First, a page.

Guest Contributor – Neil Dunn – Dune, Part 1 (2021) – A Science Fiction and Fantasy Movie Review

I have been a fan of DUNE for over 40 years, having read the six books of the DUNE series written by Frank Herbert (and most of the satellite books by his son, Brian Herbert. and Kevin J. Anderson). Before this review, I confess that I had not reread DUNE or portions for probably 15 years. I have now reread some scenes and looked up several items on the internet (See links below).

The movie–DUNE, Part 1- exceeded my expectations by capturing the essence of the book DUNE, its complexity and the grandeur of a galactic struggle focused on the desert planet Arrakis (= Dune).

The movie portrays the political competitors–the emperor, the Atreides, the Harkonnen (i.e., the grand houses), the Bene Gesserit, the fremen and all their competing goals–ruling power, treachery, controlling the spice, water and ecology. All these elements are interwoven, struggling, and competing. And somehow this will all come to fruition in Part 2 (supposedly out in 10/2023).

Overall, the actors-actresses gave fine performances of the book’s characters–physically compatible, and highly believable. Timothee Chalamet (Paul Atreides) performs quite well as he matures, increases his self-awareness of his future, and hardens.  Oscar Isaac as Paul’s father Leto Atreides is regal and honorable. Rebecca Ferguson (Lady Jessica) does fine as mother and Bene Gesserit. Gurney Halleck’s role (Josh Brolin) is simplified from the book to being Paul’s arms trainer and warrior but with no baliset for singing.  Jason Mamoa (Duncan Idaho) performs well as the swordsman providing comic relief (which I do not remember in the book). Baron Harkonnen (Stellan Skarsgard) is well cast as the blubbery and evil villain. David Bautista (Glossu Rabban), the Baron’s muscle man and nephew, is fine but the role is limited. Sharon Duncan-Brewster as Liet-Kynes, the Imperial Planetologist, has a mildly significant role in the movie and does well. That Liet-Kynes character is female (book = male) is of no significance. Stilgar (Javier Bardem) and his crew of fremen are well cast and look menacing. Zenday (Chani), Kyne’s daughter, performs well both in Paul’s dreams and when actually with him, as part of the freman “greeting party” for Paul and Lady Jessica. Other actors, not named here, were ok in their roles.

The script fulfills its function quite well in carrying the story, providing information, and allowing the actors to develop the book’s characters. I did have some difficulty hearing some lines even with my hearing aids cranked up but my wife and I saw the movie twice which helped. I enjoyed the subtitles scattered occasionally throughout. I have read that online streaming (don’t remember by who) provides subtitles for the speech which would have been nice.

The visual aspects were extremely well done. Be on the alert as Director Denis Villeneuve frequently uses picture footage to tell the story. Also, Paul has dreams of what might happen = flash forwards (or “easter eggs?”) which I was not expecting, so it took a few times before I synched with the movie. At other times, he tells someone what he knows something about them pretty much out of the blue–e.g. I must have blinked and missed him telling Lady Jessica that he knew she was pregnant (my wife told me, so I was ready for the scene our second time– even then she nudged me). The computer graphics were outstanding and were not overwhelming as in many Marvel movies. Of course, the sandworm scenes were my favorites. The space ships were well done with different shapes, sizes, and movements. The ornithopters were impressive, but their blades movements were beyond my understanding of flight mechanics.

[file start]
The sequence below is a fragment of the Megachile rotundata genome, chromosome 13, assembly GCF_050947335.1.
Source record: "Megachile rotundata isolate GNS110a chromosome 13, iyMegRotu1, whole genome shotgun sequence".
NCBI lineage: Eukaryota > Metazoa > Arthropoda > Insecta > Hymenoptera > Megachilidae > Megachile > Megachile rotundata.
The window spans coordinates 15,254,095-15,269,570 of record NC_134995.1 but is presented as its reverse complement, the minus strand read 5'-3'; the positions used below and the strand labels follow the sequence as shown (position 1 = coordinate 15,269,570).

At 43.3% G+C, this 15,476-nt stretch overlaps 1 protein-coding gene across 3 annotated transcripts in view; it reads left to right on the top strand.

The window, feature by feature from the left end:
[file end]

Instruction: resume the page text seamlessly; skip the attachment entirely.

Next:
There were certainly some plot differences which are expected when transitioning from a book–>movie. Nothing really bothered me as I thought the movie plot flowed very smoothly. Since there is supposed to be a part two, I am not going to second guess the director on how he sets up (pt. 1) to film the sequel (pt. 2) for a unified, integrated, and coherent total adventure.

Side note: The movie ended with Chani and the fremen leading Paul and Jessica to Sieth Tabr.  My hard copy of DUNE has this occurring on page 280 of 474 pages total. This leaves 194 pages for part 2.  A part 3 has been mentioned but at this point, I do not see how this could happen, but then I never thought the Hobbit could be made into three movies.

Based on the above and more, for fans of DUNE, I think the movie is an unqualified, most enjoyable must! For general Sci Fi fans I recommend it highly, even if you may not be a fan of the book DUNE. For the general audience, the movie has all the elements to have an enjoyable fantasy adventure–plot, characters, special effects. My only concern is whether condensing this complex book to a movie sometimes makes it hard to follow.

Some Links:

More authoritative review article of DUNE pt 1 by Steve Sailer:

Background for movie DUNE pt. 1:

Plot of movie DUNE pt. 1:

For fun: Google “nerdist dune” and get a bunch of DUNE links at  — just link away!

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2 years ago

Not sure I’ve read all the Dune books, there were so many, but I did read the 6-book core. They were so densely textured (I guess that’s the word) that I would have not the first clue how to synopsize them in the context of one or two feature length movies. I thought the Lord of the Rings did a masterful job with their three films but there was SO much detail that had to be left out. I also thought the 1984 Dune version did a good job but trying to condense Dune into a 2 hour movie was… Read more »

Neil M. Dunn
Neil M. Dunn
2 years ago

I do not remember enough about the 1984 version. I did run across the Navigator scene
with the Emperor which was pretty impressive.